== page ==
The District Of Columbia will begin accepting formal applications to grow or dispense medical marijuana Aug. 5, a significant step toward establishing the long-awaited program to aid the sick and dying, reports Tom Howell Jr. of The Washington Times.
Earlier this year, the D.C. Department of Health received 170 letters of intent – 64 for dispensaries and 106 for cultivation centers – from more than 80 separate entities, said agency Director Dr. Mohammad Akhter. City agencies vetted the letters of intent Tuesday, disqualifying 14 dispensary letters and 18 cultivation letters, Dr. Akhter said. That leaves 50 dispensary and 88 cultivation candidates to vying for five and 10 permits, respectively. Qualifying candidates have until Sept. 9 to submit their applications.
In February, Akhter promised the system would be up and running in 60 to 90 days. But concerns about federal or congressional intervention have slowed down the process.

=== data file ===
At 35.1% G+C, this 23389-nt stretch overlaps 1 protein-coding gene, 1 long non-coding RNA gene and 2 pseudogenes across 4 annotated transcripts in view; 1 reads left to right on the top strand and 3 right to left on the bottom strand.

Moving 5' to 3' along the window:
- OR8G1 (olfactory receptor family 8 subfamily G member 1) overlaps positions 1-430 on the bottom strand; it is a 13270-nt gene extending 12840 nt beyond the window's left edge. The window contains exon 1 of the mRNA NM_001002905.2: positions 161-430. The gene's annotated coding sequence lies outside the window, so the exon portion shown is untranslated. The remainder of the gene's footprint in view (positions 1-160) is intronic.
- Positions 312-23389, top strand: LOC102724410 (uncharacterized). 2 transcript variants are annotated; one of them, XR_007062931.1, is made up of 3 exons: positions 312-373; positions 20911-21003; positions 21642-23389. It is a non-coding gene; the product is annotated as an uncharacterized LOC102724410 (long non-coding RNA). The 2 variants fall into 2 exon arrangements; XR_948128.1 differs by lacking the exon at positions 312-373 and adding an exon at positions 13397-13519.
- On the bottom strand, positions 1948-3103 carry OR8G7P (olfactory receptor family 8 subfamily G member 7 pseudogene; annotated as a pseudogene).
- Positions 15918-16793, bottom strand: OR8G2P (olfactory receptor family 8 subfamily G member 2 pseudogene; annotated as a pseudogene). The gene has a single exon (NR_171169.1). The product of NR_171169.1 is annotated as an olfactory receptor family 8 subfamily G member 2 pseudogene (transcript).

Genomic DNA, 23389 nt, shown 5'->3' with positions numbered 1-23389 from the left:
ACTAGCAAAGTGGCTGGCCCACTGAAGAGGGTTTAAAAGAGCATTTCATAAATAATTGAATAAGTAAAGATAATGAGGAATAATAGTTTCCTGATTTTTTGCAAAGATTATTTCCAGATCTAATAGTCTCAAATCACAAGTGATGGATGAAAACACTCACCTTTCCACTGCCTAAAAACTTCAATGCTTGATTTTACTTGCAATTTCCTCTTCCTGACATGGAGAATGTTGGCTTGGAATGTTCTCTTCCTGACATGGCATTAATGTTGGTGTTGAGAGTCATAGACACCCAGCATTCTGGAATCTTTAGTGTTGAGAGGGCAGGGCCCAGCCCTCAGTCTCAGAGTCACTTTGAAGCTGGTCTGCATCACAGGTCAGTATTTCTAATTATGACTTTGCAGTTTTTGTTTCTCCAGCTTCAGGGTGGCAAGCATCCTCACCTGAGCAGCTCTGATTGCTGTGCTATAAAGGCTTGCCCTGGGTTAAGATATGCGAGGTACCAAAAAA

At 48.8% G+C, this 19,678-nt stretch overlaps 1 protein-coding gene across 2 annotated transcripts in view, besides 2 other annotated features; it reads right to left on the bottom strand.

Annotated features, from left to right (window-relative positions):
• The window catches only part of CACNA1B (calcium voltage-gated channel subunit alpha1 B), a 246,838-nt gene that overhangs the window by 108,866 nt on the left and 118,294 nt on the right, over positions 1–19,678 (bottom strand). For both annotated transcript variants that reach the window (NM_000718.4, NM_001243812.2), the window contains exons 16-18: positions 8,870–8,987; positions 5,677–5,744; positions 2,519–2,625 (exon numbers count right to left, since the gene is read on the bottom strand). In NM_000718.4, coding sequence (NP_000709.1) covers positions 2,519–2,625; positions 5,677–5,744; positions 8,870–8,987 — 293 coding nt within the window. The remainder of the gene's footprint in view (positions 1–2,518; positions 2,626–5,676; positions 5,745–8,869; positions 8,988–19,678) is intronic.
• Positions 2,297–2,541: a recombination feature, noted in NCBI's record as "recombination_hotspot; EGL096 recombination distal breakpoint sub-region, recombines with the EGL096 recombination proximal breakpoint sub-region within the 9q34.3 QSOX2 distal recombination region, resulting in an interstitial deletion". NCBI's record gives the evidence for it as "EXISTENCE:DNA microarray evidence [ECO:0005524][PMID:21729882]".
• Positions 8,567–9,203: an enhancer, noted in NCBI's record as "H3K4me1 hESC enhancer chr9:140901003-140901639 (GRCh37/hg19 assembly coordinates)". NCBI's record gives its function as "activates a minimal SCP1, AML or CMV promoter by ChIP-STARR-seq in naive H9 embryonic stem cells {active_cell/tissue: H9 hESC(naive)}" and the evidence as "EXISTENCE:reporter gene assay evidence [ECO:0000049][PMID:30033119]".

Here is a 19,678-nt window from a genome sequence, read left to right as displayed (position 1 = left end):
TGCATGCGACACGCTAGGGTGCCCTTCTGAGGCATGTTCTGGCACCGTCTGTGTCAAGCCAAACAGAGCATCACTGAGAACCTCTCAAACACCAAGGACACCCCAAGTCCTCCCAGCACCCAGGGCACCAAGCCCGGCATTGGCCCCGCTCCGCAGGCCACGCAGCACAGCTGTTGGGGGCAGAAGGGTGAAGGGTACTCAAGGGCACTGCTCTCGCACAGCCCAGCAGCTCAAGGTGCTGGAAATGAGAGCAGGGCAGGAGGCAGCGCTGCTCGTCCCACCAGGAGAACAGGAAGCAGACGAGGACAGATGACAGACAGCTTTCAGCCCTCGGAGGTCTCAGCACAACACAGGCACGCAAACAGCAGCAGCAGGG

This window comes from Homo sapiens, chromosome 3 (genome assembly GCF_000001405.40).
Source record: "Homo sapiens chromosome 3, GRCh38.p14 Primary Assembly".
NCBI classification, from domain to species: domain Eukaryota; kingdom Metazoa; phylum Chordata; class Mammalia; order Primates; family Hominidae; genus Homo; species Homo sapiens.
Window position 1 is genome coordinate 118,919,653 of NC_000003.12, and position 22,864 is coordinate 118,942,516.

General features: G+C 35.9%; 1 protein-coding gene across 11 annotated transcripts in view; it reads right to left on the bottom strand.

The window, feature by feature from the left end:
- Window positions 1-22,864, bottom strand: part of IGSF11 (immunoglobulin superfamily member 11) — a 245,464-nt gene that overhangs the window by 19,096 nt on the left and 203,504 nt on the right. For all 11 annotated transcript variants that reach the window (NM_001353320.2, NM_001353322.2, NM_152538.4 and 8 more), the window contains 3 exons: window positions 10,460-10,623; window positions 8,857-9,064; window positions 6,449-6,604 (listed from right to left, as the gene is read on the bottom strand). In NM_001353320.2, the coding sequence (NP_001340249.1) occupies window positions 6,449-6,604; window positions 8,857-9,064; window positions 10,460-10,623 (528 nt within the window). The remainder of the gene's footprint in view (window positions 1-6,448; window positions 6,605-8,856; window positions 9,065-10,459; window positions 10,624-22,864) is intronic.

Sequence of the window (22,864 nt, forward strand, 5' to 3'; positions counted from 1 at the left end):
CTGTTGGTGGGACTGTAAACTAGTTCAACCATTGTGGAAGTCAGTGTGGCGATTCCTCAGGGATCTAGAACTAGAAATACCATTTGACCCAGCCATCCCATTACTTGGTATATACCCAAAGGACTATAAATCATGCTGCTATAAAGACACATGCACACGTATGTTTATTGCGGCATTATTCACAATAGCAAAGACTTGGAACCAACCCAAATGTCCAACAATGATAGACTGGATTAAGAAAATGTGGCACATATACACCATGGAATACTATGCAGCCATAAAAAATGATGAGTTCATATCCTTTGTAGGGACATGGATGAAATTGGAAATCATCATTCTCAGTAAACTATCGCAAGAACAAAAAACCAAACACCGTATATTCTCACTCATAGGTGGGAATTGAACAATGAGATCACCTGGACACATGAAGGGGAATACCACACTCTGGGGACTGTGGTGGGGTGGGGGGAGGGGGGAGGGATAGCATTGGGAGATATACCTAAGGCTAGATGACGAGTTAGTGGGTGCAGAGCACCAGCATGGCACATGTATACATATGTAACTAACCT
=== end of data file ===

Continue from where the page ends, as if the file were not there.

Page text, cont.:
“We’ve received information from the USDOJ, USAO expressing their concerns about this and we want to frankly be sure we acknowledge all the concerns that exist so that when we have a program to move forward it is sound as we can possible make it,” Mayor Vincent Gray said.
“The bottom line is we will be issuing licenses in the middle of December,” Akhter says.
Advocates counter that the process has stretched on too long and the regulations are too restrictive.
“The patients who are going to benefit from this program are fed up and are sick and tired of waiting. They’re sick of it. They want their medicine now,” says Adam Eidinger of the DC Patients Cooperative.
It’s been 13 years since D.C. voters approved medical marijuana, but legal blocks have slowed progress.